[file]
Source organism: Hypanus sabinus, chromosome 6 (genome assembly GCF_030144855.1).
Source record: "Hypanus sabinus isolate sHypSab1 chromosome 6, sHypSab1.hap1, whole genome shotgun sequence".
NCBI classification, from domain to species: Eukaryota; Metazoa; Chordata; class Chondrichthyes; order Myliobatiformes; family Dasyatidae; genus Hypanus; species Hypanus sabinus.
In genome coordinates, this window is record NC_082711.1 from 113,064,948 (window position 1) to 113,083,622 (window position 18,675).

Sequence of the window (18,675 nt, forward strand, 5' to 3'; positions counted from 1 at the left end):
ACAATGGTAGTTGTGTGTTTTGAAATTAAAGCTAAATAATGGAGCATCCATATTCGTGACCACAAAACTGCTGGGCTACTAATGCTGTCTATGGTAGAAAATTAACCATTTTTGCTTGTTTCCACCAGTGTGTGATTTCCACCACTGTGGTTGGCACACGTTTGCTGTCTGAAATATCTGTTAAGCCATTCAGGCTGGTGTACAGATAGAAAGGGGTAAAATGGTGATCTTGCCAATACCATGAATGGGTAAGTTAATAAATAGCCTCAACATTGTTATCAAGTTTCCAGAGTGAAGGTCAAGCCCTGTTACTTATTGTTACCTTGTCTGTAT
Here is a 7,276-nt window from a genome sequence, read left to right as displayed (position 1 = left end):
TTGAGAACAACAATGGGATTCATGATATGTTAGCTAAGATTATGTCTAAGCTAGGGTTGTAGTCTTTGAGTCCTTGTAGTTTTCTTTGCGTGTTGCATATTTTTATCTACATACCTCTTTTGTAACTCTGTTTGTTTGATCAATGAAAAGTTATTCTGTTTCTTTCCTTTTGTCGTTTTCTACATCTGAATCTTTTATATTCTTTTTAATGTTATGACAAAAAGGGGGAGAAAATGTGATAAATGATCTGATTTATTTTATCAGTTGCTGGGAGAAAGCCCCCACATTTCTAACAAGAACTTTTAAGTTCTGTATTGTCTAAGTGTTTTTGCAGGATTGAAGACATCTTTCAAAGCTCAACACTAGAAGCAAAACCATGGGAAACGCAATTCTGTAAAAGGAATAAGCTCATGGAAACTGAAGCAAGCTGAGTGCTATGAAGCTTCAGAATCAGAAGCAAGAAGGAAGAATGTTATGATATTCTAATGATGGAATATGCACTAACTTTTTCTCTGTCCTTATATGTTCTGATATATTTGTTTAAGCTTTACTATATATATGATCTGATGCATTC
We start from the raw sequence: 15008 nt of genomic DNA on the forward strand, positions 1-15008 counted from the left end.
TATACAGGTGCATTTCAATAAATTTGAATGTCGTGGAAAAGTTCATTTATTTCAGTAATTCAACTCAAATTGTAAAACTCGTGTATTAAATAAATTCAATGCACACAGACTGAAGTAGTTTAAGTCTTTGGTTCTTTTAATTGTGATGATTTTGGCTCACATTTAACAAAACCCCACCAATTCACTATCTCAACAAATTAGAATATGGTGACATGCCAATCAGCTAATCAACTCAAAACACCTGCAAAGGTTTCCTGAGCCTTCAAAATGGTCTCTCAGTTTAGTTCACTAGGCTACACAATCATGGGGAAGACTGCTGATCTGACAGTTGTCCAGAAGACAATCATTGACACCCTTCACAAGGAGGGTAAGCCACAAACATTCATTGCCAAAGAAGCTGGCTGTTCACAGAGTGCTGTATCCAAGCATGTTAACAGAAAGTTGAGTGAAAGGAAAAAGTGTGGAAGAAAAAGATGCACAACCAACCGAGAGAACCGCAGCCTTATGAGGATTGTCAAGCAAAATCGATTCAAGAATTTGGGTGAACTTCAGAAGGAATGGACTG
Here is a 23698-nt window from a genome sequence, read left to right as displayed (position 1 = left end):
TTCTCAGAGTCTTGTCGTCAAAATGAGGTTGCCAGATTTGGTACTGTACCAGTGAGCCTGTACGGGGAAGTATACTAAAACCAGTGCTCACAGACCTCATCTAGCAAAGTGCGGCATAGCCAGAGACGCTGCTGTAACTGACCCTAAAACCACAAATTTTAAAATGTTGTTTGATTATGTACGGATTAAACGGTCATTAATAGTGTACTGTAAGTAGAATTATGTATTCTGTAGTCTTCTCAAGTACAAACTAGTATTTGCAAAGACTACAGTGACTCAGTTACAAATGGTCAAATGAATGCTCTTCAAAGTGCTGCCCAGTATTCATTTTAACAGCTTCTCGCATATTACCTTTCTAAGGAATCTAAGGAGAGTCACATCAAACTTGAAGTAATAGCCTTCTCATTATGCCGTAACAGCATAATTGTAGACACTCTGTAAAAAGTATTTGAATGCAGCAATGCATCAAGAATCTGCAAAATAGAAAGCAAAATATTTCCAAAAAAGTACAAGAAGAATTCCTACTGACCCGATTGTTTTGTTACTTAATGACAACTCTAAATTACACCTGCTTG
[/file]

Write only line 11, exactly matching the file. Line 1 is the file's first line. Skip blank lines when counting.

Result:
Here is a 23698-nt window from a genome sequence, read left to right as displayed (position 1 = left end):